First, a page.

The Iliad of Homer
Page: 313Shouts of applause run rattling through the skies.
Ajax to lift Ulysses next essays;
He barely stirr'd him, but he could not raise:
His knee lock'd fast, the foe's attempt denied;
And grappling close, they tumbled side by side.
Defiled with honourable dust they roll,
Still breathing strife, and unsubdued of soul:
Again they rage, again to combat rise;
When great Achilles thus divides the prize:
"Your noble vigour, O my friends, restrain;
Nor weary out your generous strength in vain.
Ye both have won: let others who excel,
Now prove that prowess you have proved so well."
The hero's words the willing chiefs obey,
From their tired bodies wipe the dust away,
And, clothed anew, the following games survey.
And now succeed the gifts ordain'd to grace
The youths contending in the rapid race:
A silver urn that full six measures held,
By none in weight or workmanship excell'd:
Sidonian artists taught the frame to shine,
Elaborate, with artifice divine;
Whence Tyrian sailors did the prize transport,
And gave to Thoas at the Lemnian port:
From him descended, good Eunaeus heir'd
The glorious gift; and, for Lycaon spared,
To brave Patroclus gave the rich reward:
It stands the prize of swiftness in the race.
A well-fed ox was for the second placed;
And half a talent must content the last.
Achilles rising then bespoke the train:
"Who hope the palm of swiftness to obtain,
Stand forth, and bear these prizes from the plain."
The hero said, and starting from his place,
Oilean Ajax rises to the race;
Ulysses next; and he whose speed surpass'd
His youthful equals, Nestor's son, the last.
Ranged in a line the ready racers stand;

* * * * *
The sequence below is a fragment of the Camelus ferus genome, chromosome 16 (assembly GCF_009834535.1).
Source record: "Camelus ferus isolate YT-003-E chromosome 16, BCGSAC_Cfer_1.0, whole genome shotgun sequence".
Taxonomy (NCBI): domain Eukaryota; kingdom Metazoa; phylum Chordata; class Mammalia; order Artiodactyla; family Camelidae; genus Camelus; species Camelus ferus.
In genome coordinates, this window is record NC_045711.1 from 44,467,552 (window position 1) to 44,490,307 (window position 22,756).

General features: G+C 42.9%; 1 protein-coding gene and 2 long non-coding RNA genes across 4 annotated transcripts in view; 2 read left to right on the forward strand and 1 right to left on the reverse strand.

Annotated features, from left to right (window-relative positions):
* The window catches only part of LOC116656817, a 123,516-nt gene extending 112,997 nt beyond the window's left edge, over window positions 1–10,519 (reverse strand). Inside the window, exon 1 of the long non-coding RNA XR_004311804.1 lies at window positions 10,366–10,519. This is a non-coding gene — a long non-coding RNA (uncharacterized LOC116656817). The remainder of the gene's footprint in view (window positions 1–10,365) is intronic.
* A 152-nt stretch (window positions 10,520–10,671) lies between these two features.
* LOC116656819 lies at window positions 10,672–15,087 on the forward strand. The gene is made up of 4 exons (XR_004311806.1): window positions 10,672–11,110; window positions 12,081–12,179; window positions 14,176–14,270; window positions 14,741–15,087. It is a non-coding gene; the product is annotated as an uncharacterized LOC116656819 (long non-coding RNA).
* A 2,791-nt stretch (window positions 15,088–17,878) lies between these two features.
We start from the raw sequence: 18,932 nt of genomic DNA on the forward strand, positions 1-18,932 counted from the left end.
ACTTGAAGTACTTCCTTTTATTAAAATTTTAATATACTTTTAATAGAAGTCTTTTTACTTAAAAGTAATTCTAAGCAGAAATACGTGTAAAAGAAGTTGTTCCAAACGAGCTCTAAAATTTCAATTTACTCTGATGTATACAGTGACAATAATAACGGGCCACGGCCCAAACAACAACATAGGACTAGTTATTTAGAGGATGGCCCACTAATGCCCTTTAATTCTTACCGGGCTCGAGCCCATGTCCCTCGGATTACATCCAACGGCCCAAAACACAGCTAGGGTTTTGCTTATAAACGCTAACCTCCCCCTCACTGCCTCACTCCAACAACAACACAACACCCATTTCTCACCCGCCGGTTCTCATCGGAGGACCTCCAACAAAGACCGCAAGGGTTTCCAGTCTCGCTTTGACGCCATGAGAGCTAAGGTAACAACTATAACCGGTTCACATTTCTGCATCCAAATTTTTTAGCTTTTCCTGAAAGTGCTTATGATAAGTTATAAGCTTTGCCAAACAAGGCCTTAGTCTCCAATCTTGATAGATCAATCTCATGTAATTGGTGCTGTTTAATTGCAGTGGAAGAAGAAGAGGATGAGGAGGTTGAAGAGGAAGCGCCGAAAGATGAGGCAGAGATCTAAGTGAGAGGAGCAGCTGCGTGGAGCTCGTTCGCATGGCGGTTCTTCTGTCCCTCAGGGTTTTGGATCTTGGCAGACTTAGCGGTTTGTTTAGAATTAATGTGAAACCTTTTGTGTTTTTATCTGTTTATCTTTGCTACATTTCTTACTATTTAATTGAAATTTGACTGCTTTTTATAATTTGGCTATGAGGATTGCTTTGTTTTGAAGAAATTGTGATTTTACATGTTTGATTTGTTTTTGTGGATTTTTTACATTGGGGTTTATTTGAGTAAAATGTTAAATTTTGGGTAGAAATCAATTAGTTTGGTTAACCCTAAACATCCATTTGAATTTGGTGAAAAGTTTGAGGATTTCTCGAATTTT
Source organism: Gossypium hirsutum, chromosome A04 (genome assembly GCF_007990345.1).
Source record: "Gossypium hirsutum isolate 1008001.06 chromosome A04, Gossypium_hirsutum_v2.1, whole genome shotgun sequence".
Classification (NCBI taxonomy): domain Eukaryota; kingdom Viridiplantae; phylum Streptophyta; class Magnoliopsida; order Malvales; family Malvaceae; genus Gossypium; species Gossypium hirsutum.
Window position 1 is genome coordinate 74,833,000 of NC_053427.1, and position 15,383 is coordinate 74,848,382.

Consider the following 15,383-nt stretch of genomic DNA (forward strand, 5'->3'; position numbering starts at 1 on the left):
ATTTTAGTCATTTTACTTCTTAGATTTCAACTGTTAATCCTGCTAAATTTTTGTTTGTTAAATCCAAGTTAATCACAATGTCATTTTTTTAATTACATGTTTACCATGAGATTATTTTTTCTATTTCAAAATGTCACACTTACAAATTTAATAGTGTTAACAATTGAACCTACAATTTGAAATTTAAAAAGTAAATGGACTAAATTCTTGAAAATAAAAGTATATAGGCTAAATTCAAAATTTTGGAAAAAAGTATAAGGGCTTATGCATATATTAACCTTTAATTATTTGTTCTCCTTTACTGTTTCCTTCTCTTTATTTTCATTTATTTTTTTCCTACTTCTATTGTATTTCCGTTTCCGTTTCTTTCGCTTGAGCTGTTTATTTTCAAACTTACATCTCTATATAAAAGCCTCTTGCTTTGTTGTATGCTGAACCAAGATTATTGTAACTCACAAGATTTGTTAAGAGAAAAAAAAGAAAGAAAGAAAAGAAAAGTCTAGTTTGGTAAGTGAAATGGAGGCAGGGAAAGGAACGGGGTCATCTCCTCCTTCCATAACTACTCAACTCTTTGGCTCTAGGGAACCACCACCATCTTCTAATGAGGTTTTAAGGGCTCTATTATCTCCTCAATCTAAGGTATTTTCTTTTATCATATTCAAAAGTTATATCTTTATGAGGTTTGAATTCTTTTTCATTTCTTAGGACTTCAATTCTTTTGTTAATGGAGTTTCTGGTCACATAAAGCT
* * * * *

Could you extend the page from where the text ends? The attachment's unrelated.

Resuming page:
Pelides points the barrier with his hand;
All start at once; Oileus led the race;
The next Ulysses, measuring pace with pace;
Behind him, diligently close, he sped,
As closely following as the running thread
The spindle follows, and displays the charms[pg 425]
Of the fair spinster's breast and moving arms:
Graceful in motion thus, his foe he plies,
And treads each footstep ere the dust can rise;
His glowing breath upon his shoulders plays:
The admiring Greeks loud acclamations raise:
To him they give their wishes, hearts, and eyes,
And send their souls before him as he flies.
Now three times turn'd in prospect of the goal,
The panting chief to Pallas lifts his soul:
"Assist, O goddess!" thus in thought he pray'd!
And present at his thought descends the maid.
Buoy'd by her heavenly force, he seems to swim,
And feels a pinion lifting every limb.
All fierce, and ready now the prize to gain,
Unhappy Ajax stumbles on the plain
(O'erturn'd by Pallas), where the slippery shore
Was clogg'd with slimy dung and mingled gore.
(The self-same place beside Patroclus' pyre,
Where late the slaughter'd victims fed the fire.)
Besmear'd with filth, and blotted o'er with clay,
Obscene to sight, the rueful racer lay;
The well-fed bull (the second prize) he shared,